The cost comparator 308 compares the total costs for the block to a threshold. The cost comparator 308 is coupled to a register 312 storing a threshold value, the cost calculator 304, the switch 312, and the coefficient filter 310. The cost comparator 308 compares the total costs for the block as received from the cost calculator 304 to the threshold value stored in the register 312. If the total costs for the block are greater that the threshold, the coefficients are output by the cost comparator 308 unchanged and unfiltered. If the costs are greater than the threshold, the cost run is large and thus it is not likely that the coefficients represent noise, therefore they are not filtered. This effectively means that the filter does not filter out where there are many DCT low frequency components. By setting the threshold as desired, the user effectively has the ability or option not to filter. The threshold value is preferably set using testing on an exemplary video sample as will be understood by those skilled in the art.
If the total costs for the block are not greater that the threshold, then the block is sent to the coefficient filter 310 where the block is filtered before being output to the switch 312. The coefficient filter 310 has an input coupled to the cost comparator for receiving the coefficients for the block and an output for providing the filtered block. In an embodiment, the coefficient filter 310 filters the signal by setting all the coefficients in the block to zero values (zero out the entire quantization matrix). Those skilled in the art will realize that there may be other methods to filter the coefficients, such as by zeroing some or select ones of the coefficients to zero, all of which are included in the present invention. If the total cost for the block is lower than the threshold, it is likely that the coefficients represent noise, and by making all the coefficients zero, you eliminate extra coefficients that require significant addition bits to code because they are not expected by a normal VLC. In other words, by eliminating the extra coefficients the coding efficiency for the VLC unit 108 is improved. The present invention is particularly advantageous because it reduces the bit rate without impacting the compressed video quality of the image.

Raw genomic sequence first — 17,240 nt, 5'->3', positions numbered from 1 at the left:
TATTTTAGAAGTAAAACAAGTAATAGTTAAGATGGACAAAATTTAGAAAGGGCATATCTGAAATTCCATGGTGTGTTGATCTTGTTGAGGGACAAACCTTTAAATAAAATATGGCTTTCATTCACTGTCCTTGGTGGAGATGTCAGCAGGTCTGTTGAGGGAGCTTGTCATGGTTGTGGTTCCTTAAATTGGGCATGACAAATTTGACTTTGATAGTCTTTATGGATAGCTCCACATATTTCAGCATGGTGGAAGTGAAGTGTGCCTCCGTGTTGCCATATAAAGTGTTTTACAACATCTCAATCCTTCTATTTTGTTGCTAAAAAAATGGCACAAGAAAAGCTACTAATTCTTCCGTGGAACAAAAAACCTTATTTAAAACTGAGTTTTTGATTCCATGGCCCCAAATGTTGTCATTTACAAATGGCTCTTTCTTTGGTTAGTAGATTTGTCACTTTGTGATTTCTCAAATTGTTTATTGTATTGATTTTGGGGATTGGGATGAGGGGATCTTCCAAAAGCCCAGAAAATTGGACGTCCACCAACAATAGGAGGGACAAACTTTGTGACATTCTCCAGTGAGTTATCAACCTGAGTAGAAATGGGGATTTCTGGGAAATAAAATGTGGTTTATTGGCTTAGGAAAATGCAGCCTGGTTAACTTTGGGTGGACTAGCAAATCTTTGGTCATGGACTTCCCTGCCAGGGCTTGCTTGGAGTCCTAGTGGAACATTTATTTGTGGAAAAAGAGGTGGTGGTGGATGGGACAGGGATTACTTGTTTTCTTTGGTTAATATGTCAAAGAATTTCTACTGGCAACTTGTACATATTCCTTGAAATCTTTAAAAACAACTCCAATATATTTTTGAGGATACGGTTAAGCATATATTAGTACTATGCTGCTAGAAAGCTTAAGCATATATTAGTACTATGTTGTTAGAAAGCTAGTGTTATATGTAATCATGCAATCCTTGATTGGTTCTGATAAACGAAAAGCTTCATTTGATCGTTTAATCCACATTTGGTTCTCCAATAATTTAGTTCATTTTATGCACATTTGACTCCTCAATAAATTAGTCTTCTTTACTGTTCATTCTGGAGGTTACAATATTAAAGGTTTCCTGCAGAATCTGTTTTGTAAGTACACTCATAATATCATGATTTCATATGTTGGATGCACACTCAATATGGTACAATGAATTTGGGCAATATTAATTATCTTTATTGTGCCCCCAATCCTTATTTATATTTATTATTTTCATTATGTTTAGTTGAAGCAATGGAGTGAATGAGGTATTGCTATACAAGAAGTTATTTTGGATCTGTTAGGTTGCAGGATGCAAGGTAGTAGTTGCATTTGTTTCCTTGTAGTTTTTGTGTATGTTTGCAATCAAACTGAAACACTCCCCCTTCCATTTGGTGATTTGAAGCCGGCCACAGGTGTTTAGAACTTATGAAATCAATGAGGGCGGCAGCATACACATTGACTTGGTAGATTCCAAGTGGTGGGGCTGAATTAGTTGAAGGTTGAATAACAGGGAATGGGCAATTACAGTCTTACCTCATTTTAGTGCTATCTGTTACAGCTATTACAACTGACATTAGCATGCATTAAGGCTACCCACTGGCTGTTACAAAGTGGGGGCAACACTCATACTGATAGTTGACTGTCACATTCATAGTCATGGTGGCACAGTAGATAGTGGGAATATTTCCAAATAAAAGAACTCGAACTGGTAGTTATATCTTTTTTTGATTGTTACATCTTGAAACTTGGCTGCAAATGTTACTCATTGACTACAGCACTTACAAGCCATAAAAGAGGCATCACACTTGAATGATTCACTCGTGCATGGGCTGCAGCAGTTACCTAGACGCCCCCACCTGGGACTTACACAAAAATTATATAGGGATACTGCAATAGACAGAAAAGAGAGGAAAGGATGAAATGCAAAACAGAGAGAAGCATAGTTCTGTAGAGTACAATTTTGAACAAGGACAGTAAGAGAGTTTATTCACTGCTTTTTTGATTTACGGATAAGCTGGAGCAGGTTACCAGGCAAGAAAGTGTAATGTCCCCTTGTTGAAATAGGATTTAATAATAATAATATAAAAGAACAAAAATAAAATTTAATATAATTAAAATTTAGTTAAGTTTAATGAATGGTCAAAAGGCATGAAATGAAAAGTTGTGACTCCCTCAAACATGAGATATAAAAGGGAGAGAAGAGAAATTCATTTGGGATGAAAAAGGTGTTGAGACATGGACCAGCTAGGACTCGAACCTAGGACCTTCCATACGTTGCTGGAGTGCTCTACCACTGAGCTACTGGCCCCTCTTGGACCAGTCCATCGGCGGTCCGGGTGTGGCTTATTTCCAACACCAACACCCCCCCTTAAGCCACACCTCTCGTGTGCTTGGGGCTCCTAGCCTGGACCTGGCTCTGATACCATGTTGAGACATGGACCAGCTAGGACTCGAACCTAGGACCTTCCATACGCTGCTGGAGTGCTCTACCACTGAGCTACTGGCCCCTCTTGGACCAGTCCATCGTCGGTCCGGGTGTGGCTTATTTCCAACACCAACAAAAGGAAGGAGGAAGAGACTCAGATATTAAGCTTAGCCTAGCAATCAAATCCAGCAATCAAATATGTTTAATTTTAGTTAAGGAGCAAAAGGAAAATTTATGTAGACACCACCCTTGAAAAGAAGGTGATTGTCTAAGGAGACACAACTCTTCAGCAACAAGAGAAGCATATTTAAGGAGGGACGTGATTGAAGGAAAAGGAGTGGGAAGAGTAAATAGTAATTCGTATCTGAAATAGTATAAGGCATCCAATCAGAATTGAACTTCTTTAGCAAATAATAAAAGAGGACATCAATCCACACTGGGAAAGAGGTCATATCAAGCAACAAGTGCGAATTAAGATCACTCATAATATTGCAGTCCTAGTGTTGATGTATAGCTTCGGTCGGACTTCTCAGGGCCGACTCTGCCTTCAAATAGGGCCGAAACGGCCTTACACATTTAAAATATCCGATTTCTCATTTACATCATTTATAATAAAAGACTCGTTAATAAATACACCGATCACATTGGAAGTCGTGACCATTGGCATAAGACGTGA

Referring now to
Referring now to
As shown in
The above description is included to illustrate the operation of the preferred embodiments and is not meant to limit the scope of the invention. The scope of the invention is to be limited by only the following claims. From the above discussion, many variations will be apparent to one skilled in the relevant art that would yet to be encompassed by the spirit and scope of the invention.
|Cited Patent||Filing date||Publication date||Applicant||Title|
|US5294974 *||Jul 24, 1992||Mar 15, 1994||Matsushita Electric Corporation Of America||High-definition video encoding system having color-sensitive quantization|
|US5590064 *||Oct 26, 1994||Dec 31, 1996||Intel Corporation||Post-filtering for decoded video signals|
|US5880767 *||Sep 11, 1996||Mar 9, 1999||Hewlett-Packard Company||Perceptual image resolution enhancement system|
|US6188799 *||Feb 6, 1998||Feb 13, 2001||Matsushita Electric Industrial Co., Ltd.||Method and apparatus for removing noise in still and moving pictures|
|Citing Patent||Filing date||Publication date||Applicant||Title|
|US8081830 *||Jan 11, 2005||Dec 20, 2011||Hewlett-Packard Development Company, L.P.||Enhancement of digital images|
|US8446964 *||Jul 13, 2006||May 21, 2013||Broadcom Corporation||Method and system for noise reduction with a motion compensated temporal filter|
|U.S. Classification||375/240.18, 348/E05.077, 382/260, 375/E07.162, 375/E07.135, 348/666|
|International Classification||G06K9/40, H04N5/21, H04N7/26, H04N7/12|
|Cooperative Classification||H04N5/21, H04N19/117, H04N19/14|
|European Classification||H04N7/26A6C2, H04N5/21, H04N7/26A4F|
|Oct 5, 2004||AS||Assignment|
Owner name: WIS TECHNOLOGIES, INC., CALIFORNIA
Free format text: ASSIGNMENT OF ASSIGNORS INTEREST;ASSIGNORS:ZENG, WEIMIN;ALPHA, LI SHA;ZHU, PING;REEL/FRAME:015875/0536
Effective date: 20041001
|Jun 1, 2006||AS||Assignment|
Owner name: MICRONAS USA, INC., CALIFORNIA
Free format text: ASSIGNMENT OF ASSIGNORS INTEREST;ASSIGNOR:WIS TECHNOLOGIES, INC.;REEL/FRAME:017944/0590
Effective date: 20060512
|Nov 5, 2008||AS||Assignment|
Owner name: MICRONAS GMBH, GERMANY
Free format text: ASSIGNMENT OF ASSIGNORS INTEREST;ASSIGNOR:MICRONAS USA, INC.;REEL/FRAME:021785/0337
Effective date: 20081022
|Dec 12, 2011||REMI||Maintenance fee reminder mailed|
|Apr 29, 2012||LAPS||Lapse for failure to pay maintenance fees|
|Jun 19, 2012||FP||Expired due to failure to pay maintenance fee|
Effective date: 20120429